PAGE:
A Heathen Shouldn’t Have To Be The One Saying This But…
Since this latest imbroglio started with Rhyd and the G&R crowd, I’ve noticed that the terms ‘racist,’ [and ‘fascist’] are being thrown around with less and less care. What started out with Rhyd’s underhanded rhetorical free-for-all is turning into (just as many of us predicted) a witch-hunt. Now, it seems one is a “racist” if one doesn’t agree with Rhyd and his supporters. That is apparently all it takes. Racial bias need play no actual part.
In addition to crying “bullshit,” I want to parse that out a little bit because it’s an incredibly damaging trend, and not particularly damaging to our traditions, mind you, but damaging to the very work of social justice that Rhyd and his buddies purport to want to do. How?
Well, to go back to an argument that we’ve had ad nauseum: words mean things. If we start accusing everyone of being racist (or fascist, or sexist, or any other –ist) every time they disagree with our positions on other matters, those words are going to lose their meaning. When that happens, we will be numb and blind to actual incidents of racism and violence that very much deserve our attention and action. Language shapes our ability to perceive our world accurately. What they’re doing with their unfounded accusations (or founded on nothing save that the person disagrees with them on some other topic) is eliding the meaning of these words and that elision has the power to damage our long term ability to participate in recognizing the types of system inequalities and institutional biases that are so at work in our country and that so make up the fabric of racism in America today.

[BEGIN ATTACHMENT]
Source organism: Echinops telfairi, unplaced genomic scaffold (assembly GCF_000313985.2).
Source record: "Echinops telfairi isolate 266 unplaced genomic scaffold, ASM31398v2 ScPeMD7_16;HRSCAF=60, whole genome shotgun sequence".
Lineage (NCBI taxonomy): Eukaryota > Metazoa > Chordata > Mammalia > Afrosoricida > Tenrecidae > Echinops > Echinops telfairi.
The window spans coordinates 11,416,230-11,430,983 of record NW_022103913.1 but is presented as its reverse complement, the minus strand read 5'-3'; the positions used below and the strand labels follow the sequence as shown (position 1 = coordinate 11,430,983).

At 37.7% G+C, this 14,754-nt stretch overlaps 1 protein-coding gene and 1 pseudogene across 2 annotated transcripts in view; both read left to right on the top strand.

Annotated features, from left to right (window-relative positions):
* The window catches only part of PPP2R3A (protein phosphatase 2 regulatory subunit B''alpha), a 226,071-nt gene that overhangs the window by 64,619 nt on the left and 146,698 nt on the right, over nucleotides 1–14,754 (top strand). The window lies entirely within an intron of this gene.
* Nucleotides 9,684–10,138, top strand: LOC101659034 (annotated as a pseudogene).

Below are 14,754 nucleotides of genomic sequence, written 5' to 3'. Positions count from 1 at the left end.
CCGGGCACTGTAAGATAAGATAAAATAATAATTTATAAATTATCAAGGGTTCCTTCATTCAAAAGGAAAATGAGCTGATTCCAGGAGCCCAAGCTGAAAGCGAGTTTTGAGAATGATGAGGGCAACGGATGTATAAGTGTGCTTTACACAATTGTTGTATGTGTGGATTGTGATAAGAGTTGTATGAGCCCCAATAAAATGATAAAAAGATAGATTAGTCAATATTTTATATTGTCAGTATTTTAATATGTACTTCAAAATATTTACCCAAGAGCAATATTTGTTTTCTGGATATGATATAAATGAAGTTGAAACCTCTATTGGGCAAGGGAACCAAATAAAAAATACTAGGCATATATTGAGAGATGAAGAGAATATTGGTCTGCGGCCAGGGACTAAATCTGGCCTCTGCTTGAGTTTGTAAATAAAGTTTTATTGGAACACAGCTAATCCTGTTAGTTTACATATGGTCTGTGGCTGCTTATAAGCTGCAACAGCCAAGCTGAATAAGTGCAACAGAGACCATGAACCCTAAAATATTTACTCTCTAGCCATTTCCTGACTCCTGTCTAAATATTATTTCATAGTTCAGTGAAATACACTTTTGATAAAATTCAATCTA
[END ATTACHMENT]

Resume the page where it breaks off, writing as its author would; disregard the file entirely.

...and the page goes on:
Basically if everything is racist than nothing is.
Here’s an exemplum to help you: It’s like the incident a few weeks back when college students supposedly got “traumatized” by pro-Trump graffiti. This isn’t trauma. Trauma is having a student suddenly have an abreaction wherein they viscerally relive childhood abuse right in front of you; trauma is a veteran crippled by PTSD, trauma is a survivor of domestic abuse unable to get close to anyone romantically out of fear, trauma is a survivor of rape who wakes up every night screaming, trauma is the mother of a young black child who has to worry about whether or not her kid is going to get shot on the way to school simply because he’s black, trauma is a lot of things larger and smaller in emotional scope than this but what trauma isn’t? Seeing Trump 2016 written in chalk and having a melt down over it. Trauma does not mean seeing something you don’t like and personally disagree with and choosing not to handle it like an adult. That’s not trauma. It’s also not racism. (And before the Rhyd brigade can accuse me of it, let me be clear: I’m in no way a Trump supporter. I find the man vile).
Let me let you in on a little secret: we can have different political beliefs and still behave like decent human beings. Disagreeing does not make us racist. Disagreement in the instances with which we’ve been dealing lately in our communities means that we’ve considered the same material that another person has and we’ve come to a different opinion about the way we’re going to practice our religion and live our life.
Go here and read the comments. This is thoughtful and thought provoking discussion happening. For instance in the comments Eric S. asks a question that I think is quite salient to this current argument: